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wherebee

Sympathy Test

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The $1800 a month repayments takes up half his pension. Hm............ a pension pot yielding $43,000 a year after tax at 55, wonder what one of those is worth and he wants to walk away from a loan a fraction of the value.

Go suck it down.

Edited by crashmonitor

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I think 3/4 of the story is missing...the facts are laid out to present evil bankers...they are, but thats not the issue...the facts also prove the man is a gullible twonk, yet has made it to retirement running a business or two, as well as experience buying multiple properties.

Something important is missing.

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The HPC bleeding hearts are ahead with the voting so far, with 'beef with the banks' option ahead. What a surprise. Can't personally see anything the banks have done wrong myself. Play with debt and have the entitlement, then you put yourself at risk. Also no sympathy given what I remember of Bardon's attitude, regularly going on how inflation going to make his properties worth ever more millions.

In 2004 while shopping for a home loan to buy his university-going children an apartment in Brisbane, Mr Wignall found a loan for $160,000 with CBA.

....To make matters worse, in 2010 mortgage broker Aussie Home Loans advised Mr Wignall to take up a second loan, a low-doc loan, to buy a bigger home for his children in Brisbane.

"I was burnt once by CBA and told Aussie Home Loans I wanted to do things by the book. This time I went to Aussie Home Loans because they had a good reputation," Mr Wignall said. Low-doc or low-documentation loans are higher risk loans offered to people who are self-employed and do not have enough documentation such as tax returns or financial statements to support a traditional home loan application. These loans usually carry higher interest rates.

Edited by Venger

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The HPC bleeding hearts are ahead with the voting so far, with 'beef with the banks' option ahead. What a surprise. Can't personally see anything the banks have done wrong myself. Play with debt and have the entitlement, then you put yourself at risk. Also no sympathy given what I remember of Bardon's attitude, regularly going on how inflation going to make his properties worth ever more millions.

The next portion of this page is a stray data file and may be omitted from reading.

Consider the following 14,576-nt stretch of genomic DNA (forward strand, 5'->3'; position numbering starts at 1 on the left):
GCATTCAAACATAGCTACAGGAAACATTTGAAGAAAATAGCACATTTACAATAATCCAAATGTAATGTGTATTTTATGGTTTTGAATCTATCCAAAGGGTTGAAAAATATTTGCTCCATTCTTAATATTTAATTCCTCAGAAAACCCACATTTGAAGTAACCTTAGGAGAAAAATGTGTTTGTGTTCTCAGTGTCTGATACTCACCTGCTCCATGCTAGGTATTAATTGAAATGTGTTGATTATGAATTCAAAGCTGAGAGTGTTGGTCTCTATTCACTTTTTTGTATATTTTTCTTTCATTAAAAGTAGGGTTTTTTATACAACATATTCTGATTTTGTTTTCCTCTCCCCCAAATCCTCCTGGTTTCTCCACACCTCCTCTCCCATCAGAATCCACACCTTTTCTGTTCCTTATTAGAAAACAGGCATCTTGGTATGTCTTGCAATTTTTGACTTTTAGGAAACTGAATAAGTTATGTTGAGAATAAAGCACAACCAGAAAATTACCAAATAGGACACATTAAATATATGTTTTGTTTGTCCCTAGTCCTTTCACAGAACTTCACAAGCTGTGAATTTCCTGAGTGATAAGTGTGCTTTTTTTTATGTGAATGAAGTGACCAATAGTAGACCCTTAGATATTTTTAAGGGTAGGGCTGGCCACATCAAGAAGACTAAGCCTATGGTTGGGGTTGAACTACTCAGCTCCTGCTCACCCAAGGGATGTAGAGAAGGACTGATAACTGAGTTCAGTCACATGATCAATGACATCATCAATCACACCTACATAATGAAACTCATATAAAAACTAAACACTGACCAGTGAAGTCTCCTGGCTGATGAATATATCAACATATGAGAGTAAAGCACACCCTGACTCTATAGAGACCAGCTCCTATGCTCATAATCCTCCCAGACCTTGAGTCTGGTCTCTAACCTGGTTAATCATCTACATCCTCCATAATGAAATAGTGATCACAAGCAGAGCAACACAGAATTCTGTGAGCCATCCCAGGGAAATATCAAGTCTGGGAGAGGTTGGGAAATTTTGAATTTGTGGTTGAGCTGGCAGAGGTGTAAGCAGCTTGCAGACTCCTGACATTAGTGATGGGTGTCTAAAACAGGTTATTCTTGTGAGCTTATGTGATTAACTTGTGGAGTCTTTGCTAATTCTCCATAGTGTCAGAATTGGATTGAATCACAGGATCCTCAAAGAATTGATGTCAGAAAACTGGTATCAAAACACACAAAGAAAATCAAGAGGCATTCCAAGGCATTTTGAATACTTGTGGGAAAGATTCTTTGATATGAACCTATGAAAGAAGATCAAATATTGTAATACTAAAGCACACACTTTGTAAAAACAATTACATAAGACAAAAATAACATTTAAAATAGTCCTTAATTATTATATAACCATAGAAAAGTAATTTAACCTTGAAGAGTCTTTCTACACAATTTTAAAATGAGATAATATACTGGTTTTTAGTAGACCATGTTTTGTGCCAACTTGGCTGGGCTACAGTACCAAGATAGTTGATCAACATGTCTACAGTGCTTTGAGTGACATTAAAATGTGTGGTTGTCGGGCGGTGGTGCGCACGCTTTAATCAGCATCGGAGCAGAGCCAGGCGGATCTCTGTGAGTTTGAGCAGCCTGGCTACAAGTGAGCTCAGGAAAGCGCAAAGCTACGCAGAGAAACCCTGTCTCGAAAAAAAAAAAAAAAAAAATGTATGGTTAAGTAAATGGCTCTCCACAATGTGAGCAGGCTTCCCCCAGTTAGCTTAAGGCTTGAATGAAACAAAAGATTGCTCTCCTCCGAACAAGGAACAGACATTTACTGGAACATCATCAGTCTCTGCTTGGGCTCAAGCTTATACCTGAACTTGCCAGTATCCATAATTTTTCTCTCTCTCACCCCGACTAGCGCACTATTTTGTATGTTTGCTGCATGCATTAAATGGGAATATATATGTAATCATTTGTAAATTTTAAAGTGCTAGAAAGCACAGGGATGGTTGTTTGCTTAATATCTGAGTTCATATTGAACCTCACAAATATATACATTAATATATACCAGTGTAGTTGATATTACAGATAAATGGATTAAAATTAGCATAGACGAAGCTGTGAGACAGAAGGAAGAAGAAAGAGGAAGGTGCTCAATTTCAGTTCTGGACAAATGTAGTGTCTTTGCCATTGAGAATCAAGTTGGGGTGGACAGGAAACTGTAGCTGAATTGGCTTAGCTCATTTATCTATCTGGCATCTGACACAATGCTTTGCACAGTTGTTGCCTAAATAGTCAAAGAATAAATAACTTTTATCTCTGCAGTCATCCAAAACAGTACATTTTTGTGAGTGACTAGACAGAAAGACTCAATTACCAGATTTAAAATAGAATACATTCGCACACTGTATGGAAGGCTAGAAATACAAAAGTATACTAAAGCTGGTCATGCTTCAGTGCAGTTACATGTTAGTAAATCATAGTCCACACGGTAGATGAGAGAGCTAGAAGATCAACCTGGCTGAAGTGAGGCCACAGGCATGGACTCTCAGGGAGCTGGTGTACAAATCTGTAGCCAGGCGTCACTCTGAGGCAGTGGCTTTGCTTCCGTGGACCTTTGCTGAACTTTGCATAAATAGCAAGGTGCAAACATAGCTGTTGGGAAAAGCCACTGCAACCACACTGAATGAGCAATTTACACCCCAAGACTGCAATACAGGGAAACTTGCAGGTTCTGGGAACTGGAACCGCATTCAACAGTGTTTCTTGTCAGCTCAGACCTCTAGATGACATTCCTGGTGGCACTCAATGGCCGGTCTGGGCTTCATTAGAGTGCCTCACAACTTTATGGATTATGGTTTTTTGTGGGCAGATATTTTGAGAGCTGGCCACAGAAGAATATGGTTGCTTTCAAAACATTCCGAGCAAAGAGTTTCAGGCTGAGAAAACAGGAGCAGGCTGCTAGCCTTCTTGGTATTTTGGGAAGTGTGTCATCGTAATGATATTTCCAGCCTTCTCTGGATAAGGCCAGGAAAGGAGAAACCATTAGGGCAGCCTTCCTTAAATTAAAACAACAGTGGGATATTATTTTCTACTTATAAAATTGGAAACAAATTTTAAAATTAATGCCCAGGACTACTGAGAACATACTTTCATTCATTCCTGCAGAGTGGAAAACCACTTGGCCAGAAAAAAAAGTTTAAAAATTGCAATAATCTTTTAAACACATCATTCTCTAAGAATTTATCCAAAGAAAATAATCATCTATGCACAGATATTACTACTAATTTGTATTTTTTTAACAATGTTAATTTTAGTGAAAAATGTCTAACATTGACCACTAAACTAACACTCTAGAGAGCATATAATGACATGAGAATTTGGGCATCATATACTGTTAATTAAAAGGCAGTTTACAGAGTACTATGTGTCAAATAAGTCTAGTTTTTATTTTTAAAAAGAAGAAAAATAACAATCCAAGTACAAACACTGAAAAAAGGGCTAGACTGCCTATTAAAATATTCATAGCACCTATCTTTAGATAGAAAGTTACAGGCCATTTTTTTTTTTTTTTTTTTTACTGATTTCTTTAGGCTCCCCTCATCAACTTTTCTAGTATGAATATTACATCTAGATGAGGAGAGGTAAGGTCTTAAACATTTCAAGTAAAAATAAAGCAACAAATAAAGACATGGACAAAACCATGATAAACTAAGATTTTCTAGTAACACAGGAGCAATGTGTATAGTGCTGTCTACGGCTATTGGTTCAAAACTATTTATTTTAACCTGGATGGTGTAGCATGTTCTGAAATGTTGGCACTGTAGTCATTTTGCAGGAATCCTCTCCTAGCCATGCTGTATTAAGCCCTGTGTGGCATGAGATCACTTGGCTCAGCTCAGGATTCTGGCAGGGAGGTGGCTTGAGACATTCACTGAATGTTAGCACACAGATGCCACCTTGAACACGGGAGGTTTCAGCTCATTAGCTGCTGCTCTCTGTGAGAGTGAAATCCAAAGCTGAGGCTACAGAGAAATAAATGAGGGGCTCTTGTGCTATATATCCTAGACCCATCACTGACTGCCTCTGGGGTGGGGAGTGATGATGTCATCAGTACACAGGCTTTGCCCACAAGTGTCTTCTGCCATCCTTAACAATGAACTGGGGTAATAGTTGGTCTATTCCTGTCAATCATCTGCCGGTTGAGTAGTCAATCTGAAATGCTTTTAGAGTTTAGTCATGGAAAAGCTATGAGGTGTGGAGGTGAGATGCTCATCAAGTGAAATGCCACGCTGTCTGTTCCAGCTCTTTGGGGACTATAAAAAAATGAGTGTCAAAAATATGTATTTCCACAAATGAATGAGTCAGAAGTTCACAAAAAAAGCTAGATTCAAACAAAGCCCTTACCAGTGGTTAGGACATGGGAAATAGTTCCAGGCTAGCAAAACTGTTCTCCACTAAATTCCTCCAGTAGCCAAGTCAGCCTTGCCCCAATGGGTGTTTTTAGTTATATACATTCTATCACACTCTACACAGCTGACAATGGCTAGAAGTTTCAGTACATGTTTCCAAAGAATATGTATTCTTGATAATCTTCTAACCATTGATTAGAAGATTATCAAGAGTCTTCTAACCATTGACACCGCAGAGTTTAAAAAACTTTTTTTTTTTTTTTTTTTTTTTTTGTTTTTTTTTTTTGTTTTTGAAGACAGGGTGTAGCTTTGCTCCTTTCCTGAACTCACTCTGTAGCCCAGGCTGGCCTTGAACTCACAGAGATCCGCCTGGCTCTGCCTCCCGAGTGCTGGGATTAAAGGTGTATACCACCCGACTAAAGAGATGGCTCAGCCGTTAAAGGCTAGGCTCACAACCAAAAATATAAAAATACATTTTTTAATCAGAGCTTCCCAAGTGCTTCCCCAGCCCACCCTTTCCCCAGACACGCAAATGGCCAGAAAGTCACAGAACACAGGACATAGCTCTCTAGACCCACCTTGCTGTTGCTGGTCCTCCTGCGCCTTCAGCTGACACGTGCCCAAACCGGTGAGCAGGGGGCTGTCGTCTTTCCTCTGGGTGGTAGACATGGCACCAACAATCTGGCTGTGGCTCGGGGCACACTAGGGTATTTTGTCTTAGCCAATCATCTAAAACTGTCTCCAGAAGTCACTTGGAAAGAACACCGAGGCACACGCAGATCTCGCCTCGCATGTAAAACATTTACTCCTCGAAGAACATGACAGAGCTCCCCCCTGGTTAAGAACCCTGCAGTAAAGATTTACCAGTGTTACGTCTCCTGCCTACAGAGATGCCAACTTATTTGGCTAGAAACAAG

I watched a film called Larry Crowne last weekend. Filmic candy floss if truth be known but the element regarding his mortgage was both refreshing and disturbing.

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The HPC bleeding hearts are ahead with the voting so far, with 'beef with the banks' option ahead. What a surprise. Can't personally see anything the banks have done wrong myself. Play with debt and have the entitlement, then you put yourself at risk. Also no sympathy given what I remember of Bardon's attitude, regularly going on how inflation going to make his properties worth ever more millions.

The "bleeding hearts" are blaming him by a large majority, but they are also recognising that the banks were quite happy to break their own rules to lend to this twit. What are you talking about?

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An Aussie Liar Loan parable. His excuses sound very hollow:

I may have a university degree in science but it doesn’t make me an expert in finance. I relied on these experts

Sounds very like the denial expressed by Jasmine in Blue Jasmine (if you've seen it, you'll know what I mean). Still, I voted for option 2. The banks are certainly culpable when it comes to liar loans imho.

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The "bleeding hearts" are blaming him by a large majority, but they are also recognising that the banks were quite happy to break their own rules to lend to this twit. What are you talking about?

It appears that the very Government Policy in the UK RELIES on the banks breaking their own rules to even work...HTB2....

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The "bleeding hearts" are blaming him by a large majority, but they are also recognising that the banks were quite happy to break their own rules to lend to this twit. What are you talking about?

If you were a regulator you would

There's no point a regulator beefing with the banks now, over these loans for 'innocent borrowers' if the banks are now squeezing the debtors who chose to over-borrow. If regulator were to back borrowers on such claims of being victims, it would slow any prospect of lower house prices, if debtors compensated or let-off in some way. Or slow the smoothing out of malinvestment in other businesses including his boat business, which may be sold at a lower price to someone who only wants to buy 1 home for his family.